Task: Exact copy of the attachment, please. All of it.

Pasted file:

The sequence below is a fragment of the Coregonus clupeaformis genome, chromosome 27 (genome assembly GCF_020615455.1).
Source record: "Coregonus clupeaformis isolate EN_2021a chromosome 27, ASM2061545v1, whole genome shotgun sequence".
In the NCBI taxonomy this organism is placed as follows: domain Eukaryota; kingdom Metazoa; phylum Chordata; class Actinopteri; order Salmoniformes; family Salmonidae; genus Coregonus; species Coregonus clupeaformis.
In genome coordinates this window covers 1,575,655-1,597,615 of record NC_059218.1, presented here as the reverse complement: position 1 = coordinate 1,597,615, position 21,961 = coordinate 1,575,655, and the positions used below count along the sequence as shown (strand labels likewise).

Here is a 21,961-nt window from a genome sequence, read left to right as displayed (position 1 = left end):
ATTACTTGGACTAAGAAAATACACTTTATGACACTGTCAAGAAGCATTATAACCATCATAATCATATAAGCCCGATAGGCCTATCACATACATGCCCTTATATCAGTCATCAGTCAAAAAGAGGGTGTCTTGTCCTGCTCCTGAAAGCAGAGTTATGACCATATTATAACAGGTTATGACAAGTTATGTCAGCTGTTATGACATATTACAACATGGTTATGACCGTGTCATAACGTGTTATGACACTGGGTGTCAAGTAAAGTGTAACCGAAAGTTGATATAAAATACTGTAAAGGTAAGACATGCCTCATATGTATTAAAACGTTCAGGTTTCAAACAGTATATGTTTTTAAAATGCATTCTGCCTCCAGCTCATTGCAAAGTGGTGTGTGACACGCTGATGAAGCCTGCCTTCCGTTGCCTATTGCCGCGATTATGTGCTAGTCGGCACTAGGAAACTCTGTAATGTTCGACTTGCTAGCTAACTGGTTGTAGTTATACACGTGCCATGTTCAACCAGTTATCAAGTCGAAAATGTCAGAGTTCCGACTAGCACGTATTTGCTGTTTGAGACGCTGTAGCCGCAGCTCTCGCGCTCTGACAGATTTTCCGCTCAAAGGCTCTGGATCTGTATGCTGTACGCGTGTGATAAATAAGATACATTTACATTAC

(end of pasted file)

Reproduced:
The sequence below is a fragment of the Coregonus clupeaformis genome, chromosome 27 (genome assembly GCF_020615455.1).
Source record: "Coregonus clupeaformis isolate EN_2021a chromosome 27, ASM2061545v1, whole genome shotgun sequence".
In the NCBI taxonomy this organism is placed as follows: domain Eukaryota; kingdom Metazoa; phylum Chordata; class Actinopteri; order Salmoniformes; family Salmonidae; genus Coregonus; species Coregonus clupeaformis.
In genome coordinates this window covers 1,575,655-1,597,615 of record NC_059218.1, presented here as the reverse complement: position 1 = coordinate 1,597,615, position 21,961 = coordinate 1,575,655, and the positions used below count along the sequence as shown (strand labels likewise).

Here is a 21,961-nt window from a genome sequence, read left to right as displayed (position 1 = left end):
ATTACTTGGACTAAGAAAATACACTTTATGACACTGTCAAGAAGCATTATAACCATCATAATCATATAAGCCCGATAGGCCTATCACATACATGCCCTTATATCAGTCATCAGTCAAAAAGAGGGTGTCTTGTCCTGCTCCTGAAAGCAGAGTTATGACCATATTATAACAGGTTATGACAAGTTATGTCAGCTGTTATGACATATTACAACATGGTTATGACCGTGTCATAACGTGTTATGACACTGGGTGTCAAGTAAAGTGTAACCGAAAGTTGATATAAAATACTGTAAAGGTAAGACATGCCTCATATGTATTAAAACGTTCAGGTTTCAAACAGTATATGTTTTTAAAATGCATTCTGCCTCCAGCTCATTGCAAAGTGGTGTGTGACACGCTGATGAAGCCTGCCTTCCGTTGCCTATTGCCGCGATTATGTGCTAGTCGGCACTAGGAAACTCTGTAATGTTCGACTTGCTAGCTAACTGGTTGTAGTTATACACGTGCCATGTTCAACCAGTTATCAAGTCGAAAATGTCAGAGTTCCGACTAGCACGTATTTGCTGTTTGAGACGCTGTAGCCGCAGCTCTCGCGCTCTGACAGATTTTCCGCTCAAAGGCTCTGGATCTGTATGCTGTACGCGTGTGATAAATAAGATACATTTACATTAC